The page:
Do we recognise good teaching in our universities? This is the question posed by Robert Gordon University vice-chancellor Ferdinand von Prondzynski on his University Blog.
Remembering his first university teaching experiences some 35 years ago, as a PhD student at the University of Cambridge earning “a little extra income”, he recalls feeling inexperienced and nervous.
“Two years later I became a lecturer in the School of Business Studies of Trinity College Dublin, and by that time I had become more confident and was very enthusiastic; and there followed a 20-year career teaching some 4,000 students, many of whom I will meet occasionally, some now in very senior positions,” he writes.
His teaching career continued until 2000, when he became president of Dublin City University. “I had been a Professor for ten years. It is a rank I was able to get almost entirely on the strength of my research. If teaching played a role in it, I was and am unaware of it.”
This focus on research is how the academic promotion system works “in almost all universities”, Professor von Prondzynski claims. “That is not always a bad thing, because academic life is about scholarship and research output demonstrates scholarly achievement.”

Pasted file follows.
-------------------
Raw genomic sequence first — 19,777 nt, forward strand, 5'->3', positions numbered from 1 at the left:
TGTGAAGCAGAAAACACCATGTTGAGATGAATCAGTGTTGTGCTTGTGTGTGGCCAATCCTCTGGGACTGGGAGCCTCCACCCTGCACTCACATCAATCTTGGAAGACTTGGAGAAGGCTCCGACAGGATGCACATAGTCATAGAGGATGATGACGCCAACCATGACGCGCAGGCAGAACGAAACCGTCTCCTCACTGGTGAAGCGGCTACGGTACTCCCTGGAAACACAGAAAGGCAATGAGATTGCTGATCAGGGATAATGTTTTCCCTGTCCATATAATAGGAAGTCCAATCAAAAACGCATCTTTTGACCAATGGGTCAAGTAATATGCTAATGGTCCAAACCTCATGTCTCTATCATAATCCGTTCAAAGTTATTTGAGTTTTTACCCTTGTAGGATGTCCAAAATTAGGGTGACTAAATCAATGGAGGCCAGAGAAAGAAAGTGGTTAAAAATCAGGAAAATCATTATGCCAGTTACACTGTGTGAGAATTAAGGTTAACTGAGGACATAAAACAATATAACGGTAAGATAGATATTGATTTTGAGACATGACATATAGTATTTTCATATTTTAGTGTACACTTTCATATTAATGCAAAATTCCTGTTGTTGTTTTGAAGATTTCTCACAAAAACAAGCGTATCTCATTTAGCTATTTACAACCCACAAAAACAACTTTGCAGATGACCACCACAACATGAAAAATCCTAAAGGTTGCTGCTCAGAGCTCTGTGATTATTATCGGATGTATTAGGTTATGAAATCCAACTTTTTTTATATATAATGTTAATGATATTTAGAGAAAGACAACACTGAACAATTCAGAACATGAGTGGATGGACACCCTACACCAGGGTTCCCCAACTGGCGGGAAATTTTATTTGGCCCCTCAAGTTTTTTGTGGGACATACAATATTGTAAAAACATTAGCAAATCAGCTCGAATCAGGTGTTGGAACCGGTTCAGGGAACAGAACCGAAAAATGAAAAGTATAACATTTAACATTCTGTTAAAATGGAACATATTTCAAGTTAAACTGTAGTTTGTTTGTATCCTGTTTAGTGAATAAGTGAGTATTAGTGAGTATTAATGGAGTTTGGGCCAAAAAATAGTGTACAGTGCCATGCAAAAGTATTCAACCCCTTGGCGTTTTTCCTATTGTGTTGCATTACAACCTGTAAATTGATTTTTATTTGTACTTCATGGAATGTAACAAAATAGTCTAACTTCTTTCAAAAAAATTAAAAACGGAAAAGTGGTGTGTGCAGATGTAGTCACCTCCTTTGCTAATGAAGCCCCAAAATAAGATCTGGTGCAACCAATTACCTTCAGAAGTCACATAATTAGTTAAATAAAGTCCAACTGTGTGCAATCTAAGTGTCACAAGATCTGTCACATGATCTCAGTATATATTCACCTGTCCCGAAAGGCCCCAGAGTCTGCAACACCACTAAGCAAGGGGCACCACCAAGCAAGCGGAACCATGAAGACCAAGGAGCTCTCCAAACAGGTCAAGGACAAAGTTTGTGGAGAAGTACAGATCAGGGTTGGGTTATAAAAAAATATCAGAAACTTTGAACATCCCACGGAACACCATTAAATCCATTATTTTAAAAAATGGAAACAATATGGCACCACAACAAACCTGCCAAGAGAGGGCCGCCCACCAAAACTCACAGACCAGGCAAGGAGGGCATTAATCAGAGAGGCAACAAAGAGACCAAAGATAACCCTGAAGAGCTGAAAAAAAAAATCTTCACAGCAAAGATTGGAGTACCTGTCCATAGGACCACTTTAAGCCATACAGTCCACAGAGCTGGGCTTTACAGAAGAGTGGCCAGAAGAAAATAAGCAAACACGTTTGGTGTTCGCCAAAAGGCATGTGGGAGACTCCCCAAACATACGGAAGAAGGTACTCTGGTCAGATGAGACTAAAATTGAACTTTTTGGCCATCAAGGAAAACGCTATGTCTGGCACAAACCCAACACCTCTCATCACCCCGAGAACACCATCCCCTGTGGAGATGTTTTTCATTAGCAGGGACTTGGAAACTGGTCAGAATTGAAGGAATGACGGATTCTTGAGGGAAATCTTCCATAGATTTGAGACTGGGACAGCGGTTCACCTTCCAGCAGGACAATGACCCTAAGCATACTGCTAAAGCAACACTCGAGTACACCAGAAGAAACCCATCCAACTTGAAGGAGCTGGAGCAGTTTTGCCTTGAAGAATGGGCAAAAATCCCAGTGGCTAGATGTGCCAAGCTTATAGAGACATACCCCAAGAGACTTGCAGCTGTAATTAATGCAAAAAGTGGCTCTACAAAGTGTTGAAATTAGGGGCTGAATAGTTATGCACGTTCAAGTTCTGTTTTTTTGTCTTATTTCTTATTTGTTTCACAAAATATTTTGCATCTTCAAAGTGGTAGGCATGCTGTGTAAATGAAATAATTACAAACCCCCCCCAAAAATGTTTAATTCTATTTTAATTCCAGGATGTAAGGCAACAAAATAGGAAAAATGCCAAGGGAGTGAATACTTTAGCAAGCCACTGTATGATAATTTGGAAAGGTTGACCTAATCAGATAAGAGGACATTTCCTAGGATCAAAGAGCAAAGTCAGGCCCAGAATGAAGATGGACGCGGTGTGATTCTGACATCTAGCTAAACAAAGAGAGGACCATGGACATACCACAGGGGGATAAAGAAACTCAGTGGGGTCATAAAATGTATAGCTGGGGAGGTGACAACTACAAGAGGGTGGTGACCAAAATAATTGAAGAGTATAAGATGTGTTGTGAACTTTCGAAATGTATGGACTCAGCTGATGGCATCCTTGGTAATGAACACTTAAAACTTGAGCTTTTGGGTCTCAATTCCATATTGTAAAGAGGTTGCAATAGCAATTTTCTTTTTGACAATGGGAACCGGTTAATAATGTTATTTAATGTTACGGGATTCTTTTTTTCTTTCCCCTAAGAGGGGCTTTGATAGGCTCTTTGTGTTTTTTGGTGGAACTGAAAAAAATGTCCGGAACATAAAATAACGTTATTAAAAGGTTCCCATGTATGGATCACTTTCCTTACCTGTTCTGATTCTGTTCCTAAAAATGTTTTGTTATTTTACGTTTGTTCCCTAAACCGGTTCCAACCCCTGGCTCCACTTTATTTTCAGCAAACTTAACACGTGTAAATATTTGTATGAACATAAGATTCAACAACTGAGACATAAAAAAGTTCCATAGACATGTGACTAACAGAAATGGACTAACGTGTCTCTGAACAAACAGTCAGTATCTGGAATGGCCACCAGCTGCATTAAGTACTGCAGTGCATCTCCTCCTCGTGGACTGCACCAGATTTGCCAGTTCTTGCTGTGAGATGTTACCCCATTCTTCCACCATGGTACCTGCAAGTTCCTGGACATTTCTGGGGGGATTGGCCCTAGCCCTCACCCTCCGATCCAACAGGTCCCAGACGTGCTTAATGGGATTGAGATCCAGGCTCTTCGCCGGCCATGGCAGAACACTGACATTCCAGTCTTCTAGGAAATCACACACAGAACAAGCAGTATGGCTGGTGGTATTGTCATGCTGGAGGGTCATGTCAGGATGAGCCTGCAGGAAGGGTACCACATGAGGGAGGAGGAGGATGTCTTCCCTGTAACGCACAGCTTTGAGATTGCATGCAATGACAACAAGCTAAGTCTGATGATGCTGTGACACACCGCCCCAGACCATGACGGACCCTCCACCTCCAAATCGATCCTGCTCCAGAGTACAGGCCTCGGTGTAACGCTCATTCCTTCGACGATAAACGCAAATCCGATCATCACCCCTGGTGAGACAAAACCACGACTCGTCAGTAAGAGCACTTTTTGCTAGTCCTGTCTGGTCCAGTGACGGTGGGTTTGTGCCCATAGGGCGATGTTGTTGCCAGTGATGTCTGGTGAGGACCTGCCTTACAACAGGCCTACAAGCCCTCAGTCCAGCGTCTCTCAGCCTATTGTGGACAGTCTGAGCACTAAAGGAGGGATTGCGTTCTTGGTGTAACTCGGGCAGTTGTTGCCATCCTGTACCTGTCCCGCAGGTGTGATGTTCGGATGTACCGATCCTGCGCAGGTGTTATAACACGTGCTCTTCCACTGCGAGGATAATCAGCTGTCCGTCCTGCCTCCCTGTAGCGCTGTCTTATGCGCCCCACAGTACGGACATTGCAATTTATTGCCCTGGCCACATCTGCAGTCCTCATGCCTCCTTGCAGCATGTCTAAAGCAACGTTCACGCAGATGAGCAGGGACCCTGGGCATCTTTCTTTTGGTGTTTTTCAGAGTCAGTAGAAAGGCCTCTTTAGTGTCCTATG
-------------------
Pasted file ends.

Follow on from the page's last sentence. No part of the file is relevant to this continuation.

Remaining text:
However the “traditional key core mission” of a university is to teach, he continues, and “if we want people to perform this vital task well we need to show recognition of excellence in this field – and on the whole we don’t”.
“One of the aims I have had for some time is to find a framework for rewarding excellent teaching and allowing it to be a significant part of staff career development; and to be able to apply such a framework without weakening the search for scholarly excellence in research,” he concludes.
“We must do this not least because we cannot really persuade students that they matter unless we can show them that what we do for them counts when we take important decisions on staffing.”
The blog attracted a string of comments, including this from a reader named simply “V.H”: “I would have said it was remarkably simple to solve that problem. Make training in teaching a requirement,” V.H says, admitting to approaching the issue with tongue firmly in cheek.
“A good start on this would be a 40 hour training for tutors who’re doing as you did at Cambridge,” the reader adds. “People might (will) grouse and cavil. But in truth, few could do so without seeming petty and frankly idiotic since it would be an aid to them in doing their work.”
“One of the problems is that there is no consensus as to what constitutes a good ‘teacher’,” he reasons. “Good teaching is hard to pin down and it is not easy to devise simple metrics like you can in research…but we do have to try to devise something because the system of promotion which is still largely based on research is both unfair and actually quite damaging.”
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